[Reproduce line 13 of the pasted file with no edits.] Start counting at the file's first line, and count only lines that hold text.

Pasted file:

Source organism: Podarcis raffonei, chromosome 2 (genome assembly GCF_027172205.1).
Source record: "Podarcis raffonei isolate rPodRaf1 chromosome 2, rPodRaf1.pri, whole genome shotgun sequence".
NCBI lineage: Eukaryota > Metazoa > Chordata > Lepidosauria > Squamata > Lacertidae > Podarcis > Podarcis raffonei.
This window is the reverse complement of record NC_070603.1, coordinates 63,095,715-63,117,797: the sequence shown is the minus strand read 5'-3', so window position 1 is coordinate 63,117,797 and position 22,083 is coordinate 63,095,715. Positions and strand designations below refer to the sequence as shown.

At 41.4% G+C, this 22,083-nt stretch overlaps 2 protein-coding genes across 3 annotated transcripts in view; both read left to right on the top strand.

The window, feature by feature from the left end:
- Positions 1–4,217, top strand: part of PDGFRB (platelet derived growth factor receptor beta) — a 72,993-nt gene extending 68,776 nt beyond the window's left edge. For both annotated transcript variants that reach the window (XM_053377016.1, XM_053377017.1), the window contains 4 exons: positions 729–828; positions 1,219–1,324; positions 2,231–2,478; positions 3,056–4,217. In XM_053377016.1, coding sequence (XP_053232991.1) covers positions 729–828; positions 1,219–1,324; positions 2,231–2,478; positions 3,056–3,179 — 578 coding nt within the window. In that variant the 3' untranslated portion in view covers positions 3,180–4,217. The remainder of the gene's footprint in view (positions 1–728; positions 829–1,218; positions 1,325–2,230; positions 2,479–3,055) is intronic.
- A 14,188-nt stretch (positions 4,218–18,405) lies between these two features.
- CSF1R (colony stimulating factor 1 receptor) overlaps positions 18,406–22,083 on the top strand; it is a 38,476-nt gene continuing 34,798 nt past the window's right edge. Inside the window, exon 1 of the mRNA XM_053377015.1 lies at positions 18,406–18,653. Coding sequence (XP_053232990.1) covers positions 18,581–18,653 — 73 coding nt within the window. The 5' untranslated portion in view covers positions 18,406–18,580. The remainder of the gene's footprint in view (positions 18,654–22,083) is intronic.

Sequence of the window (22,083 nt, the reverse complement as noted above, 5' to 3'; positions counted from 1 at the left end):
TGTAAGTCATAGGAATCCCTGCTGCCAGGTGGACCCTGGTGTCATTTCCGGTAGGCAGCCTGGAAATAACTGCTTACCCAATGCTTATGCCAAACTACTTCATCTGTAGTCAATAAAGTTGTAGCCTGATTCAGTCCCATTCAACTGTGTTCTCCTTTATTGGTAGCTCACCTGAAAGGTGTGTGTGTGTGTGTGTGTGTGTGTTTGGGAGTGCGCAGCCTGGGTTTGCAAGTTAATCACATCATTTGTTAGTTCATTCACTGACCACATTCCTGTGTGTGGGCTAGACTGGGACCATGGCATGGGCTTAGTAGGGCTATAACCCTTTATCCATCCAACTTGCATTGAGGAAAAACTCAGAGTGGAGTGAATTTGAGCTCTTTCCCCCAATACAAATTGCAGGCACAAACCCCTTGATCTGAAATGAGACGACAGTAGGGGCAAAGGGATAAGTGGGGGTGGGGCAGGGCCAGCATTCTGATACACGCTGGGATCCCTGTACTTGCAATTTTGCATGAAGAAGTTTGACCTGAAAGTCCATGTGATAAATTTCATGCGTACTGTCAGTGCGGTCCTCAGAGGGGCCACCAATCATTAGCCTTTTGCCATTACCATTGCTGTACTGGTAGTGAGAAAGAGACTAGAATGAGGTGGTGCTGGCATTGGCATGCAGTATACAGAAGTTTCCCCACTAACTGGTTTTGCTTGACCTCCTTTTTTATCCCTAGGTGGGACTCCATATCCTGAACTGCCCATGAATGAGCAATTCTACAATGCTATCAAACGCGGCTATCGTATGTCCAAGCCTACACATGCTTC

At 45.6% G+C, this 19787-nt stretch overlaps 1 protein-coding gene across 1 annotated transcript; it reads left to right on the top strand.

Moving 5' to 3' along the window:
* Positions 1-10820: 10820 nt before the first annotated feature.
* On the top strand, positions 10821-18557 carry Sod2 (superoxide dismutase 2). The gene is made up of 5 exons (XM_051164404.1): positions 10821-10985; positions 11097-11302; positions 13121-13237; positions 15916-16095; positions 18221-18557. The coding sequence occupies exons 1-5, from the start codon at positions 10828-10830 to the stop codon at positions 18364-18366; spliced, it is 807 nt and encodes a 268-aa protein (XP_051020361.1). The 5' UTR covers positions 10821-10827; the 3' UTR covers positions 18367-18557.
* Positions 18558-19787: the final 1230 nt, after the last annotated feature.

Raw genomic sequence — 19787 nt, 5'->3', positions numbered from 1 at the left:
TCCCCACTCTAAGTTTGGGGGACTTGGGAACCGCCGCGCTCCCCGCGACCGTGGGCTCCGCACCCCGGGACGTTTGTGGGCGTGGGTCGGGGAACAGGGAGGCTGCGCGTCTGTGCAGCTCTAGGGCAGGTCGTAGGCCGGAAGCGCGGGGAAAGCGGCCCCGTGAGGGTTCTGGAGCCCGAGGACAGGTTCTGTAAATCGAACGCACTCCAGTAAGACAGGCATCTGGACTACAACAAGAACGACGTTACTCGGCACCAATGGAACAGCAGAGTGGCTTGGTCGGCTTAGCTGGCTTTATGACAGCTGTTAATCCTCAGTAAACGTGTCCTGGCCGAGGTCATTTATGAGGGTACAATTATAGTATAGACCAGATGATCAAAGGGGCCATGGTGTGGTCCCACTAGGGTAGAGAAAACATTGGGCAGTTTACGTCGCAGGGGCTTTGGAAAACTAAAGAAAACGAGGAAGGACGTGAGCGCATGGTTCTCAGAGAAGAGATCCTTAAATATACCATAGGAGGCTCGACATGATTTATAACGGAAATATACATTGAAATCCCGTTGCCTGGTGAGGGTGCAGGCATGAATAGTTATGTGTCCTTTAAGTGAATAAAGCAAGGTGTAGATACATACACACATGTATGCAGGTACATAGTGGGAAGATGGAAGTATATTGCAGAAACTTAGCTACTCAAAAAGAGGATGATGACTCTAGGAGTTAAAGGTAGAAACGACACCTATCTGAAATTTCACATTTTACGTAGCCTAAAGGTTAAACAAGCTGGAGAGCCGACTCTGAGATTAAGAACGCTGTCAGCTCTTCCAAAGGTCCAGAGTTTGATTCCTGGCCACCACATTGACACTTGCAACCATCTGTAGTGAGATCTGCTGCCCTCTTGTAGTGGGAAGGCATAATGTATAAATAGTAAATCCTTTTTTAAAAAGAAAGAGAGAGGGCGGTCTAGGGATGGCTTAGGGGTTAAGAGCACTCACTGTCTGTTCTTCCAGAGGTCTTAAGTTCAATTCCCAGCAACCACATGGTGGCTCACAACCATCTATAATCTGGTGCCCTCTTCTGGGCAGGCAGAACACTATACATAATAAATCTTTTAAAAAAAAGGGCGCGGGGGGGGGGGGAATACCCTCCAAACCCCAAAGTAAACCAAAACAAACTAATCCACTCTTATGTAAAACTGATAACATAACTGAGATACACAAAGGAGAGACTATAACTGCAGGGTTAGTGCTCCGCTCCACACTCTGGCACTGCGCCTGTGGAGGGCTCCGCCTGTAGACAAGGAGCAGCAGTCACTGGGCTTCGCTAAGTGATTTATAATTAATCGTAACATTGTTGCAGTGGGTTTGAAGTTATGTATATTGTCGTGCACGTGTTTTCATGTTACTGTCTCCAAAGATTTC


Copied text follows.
Moving 5' to 3' along the window: